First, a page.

The new ‘right to repair’ legislation that comes in this spring will require manufacturers of washing machines, dishwashers, fridges and displays – including TVs - to make spare parts available for up to ten years, allowing professional repairers to reduce the number of products that get prematurely scrapped. Similar regulations for computer servers and welding equipment took effect earlier in the year.
Whilst this is a very positive move that will help reduce the estimated 1.5 million tonnes of electrical waste generated by the UK every year, it doesn’t go far enough for many campaigners. For example, it would be good to include phones and laptops in the legislation, and to allow more people to repair their own equipment, rather than have to rely on professional repairers.
France is somewhat ahead of the curve in this regard and is introducing ‘repairability scores’ for new products to show how easy it is to fix a broken or damaged device. Apple has already complied with the legislation and shows the scores on its French website.
The challenge for product design is clear. Repairability should be a fundamental part of any design brief, along with minimum cost, ease of use and safety. This clearly has implications for economics and margins, particularly in markets where high volume products are snapped or bonded together with no expectation that they will ever be dismantled. Finding low cost but reversible assembly methods is just another challenge for product designers and needs to become a central part of what we do.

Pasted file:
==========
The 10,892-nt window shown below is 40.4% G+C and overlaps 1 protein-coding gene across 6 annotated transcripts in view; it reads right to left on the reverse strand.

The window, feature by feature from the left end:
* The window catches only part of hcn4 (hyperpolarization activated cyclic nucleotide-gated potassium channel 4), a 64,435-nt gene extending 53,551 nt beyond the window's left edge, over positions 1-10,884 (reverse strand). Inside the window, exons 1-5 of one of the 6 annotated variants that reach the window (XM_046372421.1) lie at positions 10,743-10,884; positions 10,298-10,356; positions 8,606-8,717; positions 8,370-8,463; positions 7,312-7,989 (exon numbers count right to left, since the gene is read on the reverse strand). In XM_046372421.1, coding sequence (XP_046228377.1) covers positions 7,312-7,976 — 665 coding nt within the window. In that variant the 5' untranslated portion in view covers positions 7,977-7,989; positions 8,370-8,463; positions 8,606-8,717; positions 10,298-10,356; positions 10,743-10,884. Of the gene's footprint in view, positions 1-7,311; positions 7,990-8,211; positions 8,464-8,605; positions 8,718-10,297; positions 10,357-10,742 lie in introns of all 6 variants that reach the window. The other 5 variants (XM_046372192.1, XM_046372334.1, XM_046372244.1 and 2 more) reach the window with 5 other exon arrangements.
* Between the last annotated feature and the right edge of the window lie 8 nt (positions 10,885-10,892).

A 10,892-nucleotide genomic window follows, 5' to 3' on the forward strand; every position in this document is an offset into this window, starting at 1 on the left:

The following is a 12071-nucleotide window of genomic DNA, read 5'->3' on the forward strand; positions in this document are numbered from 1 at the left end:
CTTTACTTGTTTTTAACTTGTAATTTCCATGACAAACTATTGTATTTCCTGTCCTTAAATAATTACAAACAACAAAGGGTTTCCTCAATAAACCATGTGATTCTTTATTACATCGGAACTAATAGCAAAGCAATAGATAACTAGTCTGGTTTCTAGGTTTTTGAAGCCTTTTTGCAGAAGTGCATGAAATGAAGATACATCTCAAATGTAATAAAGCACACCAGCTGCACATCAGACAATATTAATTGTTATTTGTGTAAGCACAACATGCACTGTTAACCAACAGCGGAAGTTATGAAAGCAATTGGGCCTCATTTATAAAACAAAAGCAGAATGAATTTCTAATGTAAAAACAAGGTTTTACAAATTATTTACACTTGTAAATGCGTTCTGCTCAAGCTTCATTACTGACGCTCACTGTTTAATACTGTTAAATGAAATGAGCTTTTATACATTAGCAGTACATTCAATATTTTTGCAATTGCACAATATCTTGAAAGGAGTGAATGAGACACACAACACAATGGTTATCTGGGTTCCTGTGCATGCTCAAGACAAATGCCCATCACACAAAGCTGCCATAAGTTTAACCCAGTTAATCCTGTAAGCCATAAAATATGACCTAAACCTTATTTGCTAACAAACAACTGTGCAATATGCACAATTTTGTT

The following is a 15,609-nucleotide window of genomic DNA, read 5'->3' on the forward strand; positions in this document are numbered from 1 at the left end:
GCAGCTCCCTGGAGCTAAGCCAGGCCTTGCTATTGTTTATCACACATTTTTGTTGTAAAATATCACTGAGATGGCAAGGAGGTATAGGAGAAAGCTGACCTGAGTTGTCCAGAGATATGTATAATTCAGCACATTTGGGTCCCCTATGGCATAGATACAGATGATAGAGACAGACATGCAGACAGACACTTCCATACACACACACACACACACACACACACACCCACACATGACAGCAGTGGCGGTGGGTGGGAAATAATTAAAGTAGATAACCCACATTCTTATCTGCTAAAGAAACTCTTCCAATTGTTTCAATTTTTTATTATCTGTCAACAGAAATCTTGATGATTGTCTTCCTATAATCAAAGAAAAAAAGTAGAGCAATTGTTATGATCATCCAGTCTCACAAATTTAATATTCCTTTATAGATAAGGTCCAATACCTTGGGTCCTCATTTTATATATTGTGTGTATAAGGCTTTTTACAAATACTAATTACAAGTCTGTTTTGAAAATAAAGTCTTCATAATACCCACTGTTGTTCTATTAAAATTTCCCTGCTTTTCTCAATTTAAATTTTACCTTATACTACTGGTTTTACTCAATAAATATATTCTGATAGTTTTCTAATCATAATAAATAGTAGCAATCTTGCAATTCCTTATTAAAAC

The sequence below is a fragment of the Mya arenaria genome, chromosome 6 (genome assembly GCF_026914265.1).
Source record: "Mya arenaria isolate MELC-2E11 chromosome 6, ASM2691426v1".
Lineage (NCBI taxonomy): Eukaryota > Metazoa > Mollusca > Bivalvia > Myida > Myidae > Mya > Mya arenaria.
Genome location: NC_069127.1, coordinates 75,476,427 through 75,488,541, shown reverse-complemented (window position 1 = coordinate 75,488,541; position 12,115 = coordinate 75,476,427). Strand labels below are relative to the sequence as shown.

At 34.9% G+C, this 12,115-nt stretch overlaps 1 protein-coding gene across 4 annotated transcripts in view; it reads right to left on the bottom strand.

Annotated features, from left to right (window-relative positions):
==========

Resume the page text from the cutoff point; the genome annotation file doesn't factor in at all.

There are plenty of positive examples already in the market. Brompton Cycles supplies spares for even their earliest products. Similarly, the famous Henry vacuum cleaner is designed for dismantling and repair, and there are many online videos that show how to strip down and rebuild them. Even the clothing industry – which is responsible for huge amounts of waste and pollution – is getting more involved in repair and re-use. Companies like Finisterre offer repair facilities for their clothing to prevent them ending up in landfill before their time and minimise the environmental impact of their production.
Where original replacement parts are no longer available, there is a genuine role for 3D printing. The ability to download and print off replacement components is already a reality for simple parts, and this has been demonstrated on the International Space Station. As these technologies become more capable, the ability to print off complex parts will enable products to be repaired more easily and, critically, more economically. This possibility raises the issue of ‘part libraries’ that can be downloaded and printed off, which is causing major concerns within the IP industry.
Maybe the way forward is to have a network of licenced repair shops, with access to approved part data and supplies that can add some life to our beleaguered high streets and offer consumers the chance to save money as well as limiting waste. Repair Cafes already offer a similar service, and the movement is growing. These excellent volunteer-based initiatives are helping to change attitudes to product repair and – together with positive legislation – may pave the way to the much-needed changes we need to our approach to waste and pollution.